Here are some of my favorite rescuers of lost, abandoned, neglected and abused animals, along with other relevant resources:


Marin Humane: This is an impressive organization with an army of dedicated volunteers. Located in Novato, Calif., the shelter is “no-kill” and has an active fostering program for dogs and cats waiting for a loving new home. It also is a major participant in animal rescue efforts after such disasters as fires and mudslides.

Marin Humane currently is involved with several U.S. rescue organizations in a program to save dogs from South Korean dog-meat factories. The dogs are flown to American shelters, including Marin’s, where they are rehabbed and placed in good adoptive homes.

I volunteer at Marin Humane, and never cease to be amazed by its caring and competent staff, excellent dog training programs, and community education efforts. (The above photo shows a portion of the beautiful ceramic mural outside the shelter.)




Best Friends Animal Society: Located in the beautiful Red Hills near Kanab, Utah, this sanctuary for domestic animals is the largest in the United States. It rescues and provides a home and adoption help for hundreds of abandoned and abused creatures — dogs, cats, rabbits, pigs, horses, even pet birds. It also promotes protective legislation and initiatives against killing unwanted animals, leading the way to “no-kill” humane shelters across America.

My granddaughter Helen and I volunteered at Best Friends for a few days when she was 12, staying in one of the sanctuary’s cozy cabins and helping out in Dog Town. We walked dogs on desert trails, assisted with feeding and watering, and even had a sleepover in our cabin with a handsome German shepherd named Luke. It was a wonderful experience, one that I hope to repeat someday.




“Lucky Dog” airs on CBS on Saturday mornings, and no other show would have me glued to the TV at that time. (Check your local listings.) The series is hosted by Brandon McMillan, whose life’s work is rescuing shelter dogs and helping them find a forever home, as well as a purpose.

Brandon’s motto is “From hopeless to a home.” He adopts dogs that are on death row in various Los Angeles-area shelters, then takes them to his Lucky Dog Ranch where he socializes them, teaches them basic commands, and trains them to meet the needs of their prospective owners.

The focus is on matching each dog with a person or family that Brandon selects from applicants in the L.A. area. Many of them have touching and sometimes heartbreaking stories. He works patiently and creatively to help the chosen dog gain the skills it needs to make a difference in its new owner’s life.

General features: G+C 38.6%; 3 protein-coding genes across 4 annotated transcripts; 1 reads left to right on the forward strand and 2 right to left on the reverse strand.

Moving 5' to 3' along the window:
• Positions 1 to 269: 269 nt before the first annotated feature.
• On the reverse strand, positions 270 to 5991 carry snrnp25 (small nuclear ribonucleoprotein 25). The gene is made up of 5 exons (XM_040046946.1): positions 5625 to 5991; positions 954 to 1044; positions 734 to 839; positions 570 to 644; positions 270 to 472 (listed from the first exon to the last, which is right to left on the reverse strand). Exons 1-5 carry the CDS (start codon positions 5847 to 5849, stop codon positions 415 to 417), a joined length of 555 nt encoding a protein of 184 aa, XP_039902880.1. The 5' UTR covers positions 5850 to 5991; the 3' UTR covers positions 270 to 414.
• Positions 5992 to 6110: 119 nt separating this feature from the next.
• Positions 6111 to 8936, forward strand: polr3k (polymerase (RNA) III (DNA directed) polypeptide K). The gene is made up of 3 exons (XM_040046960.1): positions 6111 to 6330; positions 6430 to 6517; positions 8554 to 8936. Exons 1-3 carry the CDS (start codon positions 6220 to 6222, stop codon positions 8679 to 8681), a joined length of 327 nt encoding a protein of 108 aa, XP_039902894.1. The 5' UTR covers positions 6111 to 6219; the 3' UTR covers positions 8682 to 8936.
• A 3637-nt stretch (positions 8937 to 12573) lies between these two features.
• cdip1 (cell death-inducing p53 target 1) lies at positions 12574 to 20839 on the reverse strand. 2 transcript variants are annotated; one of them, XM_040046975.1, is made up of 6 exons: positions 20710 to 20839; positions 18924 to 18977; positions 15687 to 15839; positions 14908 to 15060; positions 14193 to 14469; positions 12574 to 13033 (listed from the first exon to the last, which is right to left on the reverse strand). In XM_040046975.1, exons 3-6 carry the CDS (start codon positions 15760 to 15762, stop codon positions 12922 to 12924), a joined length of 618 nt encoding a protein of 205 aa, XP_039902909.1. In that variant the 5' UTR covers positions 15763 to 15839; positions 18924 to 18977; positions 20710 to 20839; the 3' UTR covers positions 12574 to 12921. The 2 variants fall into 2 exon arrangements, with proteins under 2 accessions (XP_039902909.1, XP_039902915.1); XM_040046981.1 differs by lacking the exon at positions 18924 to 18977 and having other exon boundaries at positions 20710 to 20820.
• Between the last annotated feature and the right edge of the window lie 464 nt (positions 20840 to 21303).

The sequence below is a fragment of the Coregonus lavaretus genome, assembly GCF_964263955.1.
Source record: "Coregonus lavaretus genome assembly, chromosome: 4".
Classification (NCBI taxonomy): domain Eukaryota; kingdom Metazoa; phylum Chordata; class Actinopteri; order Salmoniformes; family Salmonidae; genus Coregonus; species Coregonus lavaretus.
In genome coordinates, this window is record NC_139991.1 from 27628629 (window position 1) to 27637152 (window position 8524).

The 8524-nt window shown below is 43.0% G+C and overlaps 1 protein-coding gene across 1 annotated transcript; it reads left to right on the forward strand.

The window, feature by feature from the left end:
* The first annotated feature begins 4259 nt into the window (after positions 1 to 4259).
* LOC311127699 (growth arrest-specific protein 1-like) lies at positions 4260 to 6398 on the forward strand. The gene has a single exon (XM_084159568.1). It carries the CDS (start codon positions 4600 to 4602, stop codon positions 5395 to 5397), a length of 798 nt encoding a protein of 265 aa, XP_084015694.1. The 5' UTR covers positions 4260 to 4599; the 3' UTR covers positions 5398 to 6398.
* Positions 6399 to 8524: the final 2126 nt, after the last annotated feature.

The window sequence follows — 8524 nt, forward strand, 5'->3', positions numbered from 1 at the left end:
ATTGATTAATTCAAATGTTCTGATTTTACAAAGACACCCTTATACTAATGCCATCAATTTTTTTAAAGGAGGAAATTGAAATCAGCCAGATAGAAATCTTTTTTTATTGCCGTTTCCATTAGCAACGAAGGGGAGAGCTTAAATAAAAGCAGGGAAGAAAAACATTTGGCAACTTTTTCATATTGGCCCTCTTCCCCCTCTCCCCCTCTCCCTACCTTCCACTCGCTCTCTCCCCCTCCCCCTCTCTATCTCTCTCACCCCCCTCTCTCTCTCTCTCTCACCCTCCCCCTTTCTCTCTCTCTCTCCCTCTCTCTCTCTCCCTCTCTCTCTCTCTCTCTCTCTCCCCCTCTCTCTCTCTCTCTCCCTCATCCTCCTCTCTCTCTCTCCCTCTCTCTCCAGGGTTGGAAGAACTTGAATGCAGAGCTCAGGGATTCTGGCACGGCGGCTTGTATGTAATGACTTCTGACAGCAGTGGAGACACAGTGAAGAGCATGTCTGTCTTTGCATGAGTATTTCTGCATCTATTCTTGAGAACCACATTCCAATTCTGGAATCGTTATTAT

Raised in a circus family, Brandon understands and loves all animals. His many years of experience allow him to transform “untrainable, unadoptable, and hard-to-love” dogs into forever pets.

“Lucky Dog” has won two Daytime Emmy Awards. I love the show for its big heart, as well as its insights into dog behavior and training.

If Saturday-morning-TV is not your thing, you can watch episodes on the show’s website:

{insert photo of Brandon McMillan}

“Rescue Me, with Dr. Lisa” on The CW cable network, features Australian veterinarian Dr. Lisa Chimes, who also appears on “Dr. Chris, Pet Vet” — another Aussie vet show on CBS.

Dr. Lisa picks two shelter dogs as possibilities for a prospective adoptive family, based on what kind of pet they are looking for. After doing standard behavioral and physical evaluations of the dogs, Dr. Lisa lets the family pick one of the two. She does a followup visit to see how things are going, making suggestions for resolving any issues.

Like “Lucky Dog,” Dr. Lisa’s show suffers from bad scheduling — in most time zones, it runs very early on Saturday mornings. Couldn’t these entertaining and worthwhile shows replace some of those awful prime time “Housewives” dramas? Just asking.


“Pound for Pound” by Shannon Kopp is the touching memoir of Kopp’s battle with bulimia, a devastating condition that was, literally, sending her life down the toilet. It took the unconditional love of several shelter dogs to help Kopp regain her health and find a sense of purpose.

The book includes some lovely photos of the dogs, mostly pit bulls, that Kopp worked to save from being euthanized. The unnamed Los Angeles shelter where she volunteered was overwhelmed with unwanted dogs, and she tried desperately to find homes for those on the “kill” list. In the process, she found a way to love herself as well.

The book sheds light on good and bad animal rescue practices; it also provides insight and inspiration for those suffering from eating disorders. (William Morrow, 2015)



“Will’s Red Coat” by Tom Ryan. I can’t say enough about this book. Ryan tells the story of how he rescued an elderly, disabled miniature schnauzer who suffered with numerous health issues, believing it had only a few months to live. Will had spent most of his life in a crate, and Ryan soon found out that he was completely unsocialized and downright mean.

Hoping to make Will’s final days better than the rest of his life had been, Ryan displayed incredible patience and perseverance as he showered the blind and deaf little dog with care and loving attention. We should all be so lucky in our final days!

The account of Will’s transformation and the gifts he eventually gave back to Ryan and many others, is uplifting and inspirational. Highly recommended. (Wm. Morrow 2018)


Wagster Dog Treats: These all natural treats are handmade in Novato, CA, by Homeward Bound of Marin. The nonprofit organization’s purpose is to help homeless and low-income people gain employment skills; its kitchen produces these high-quality dog treats and sells them online at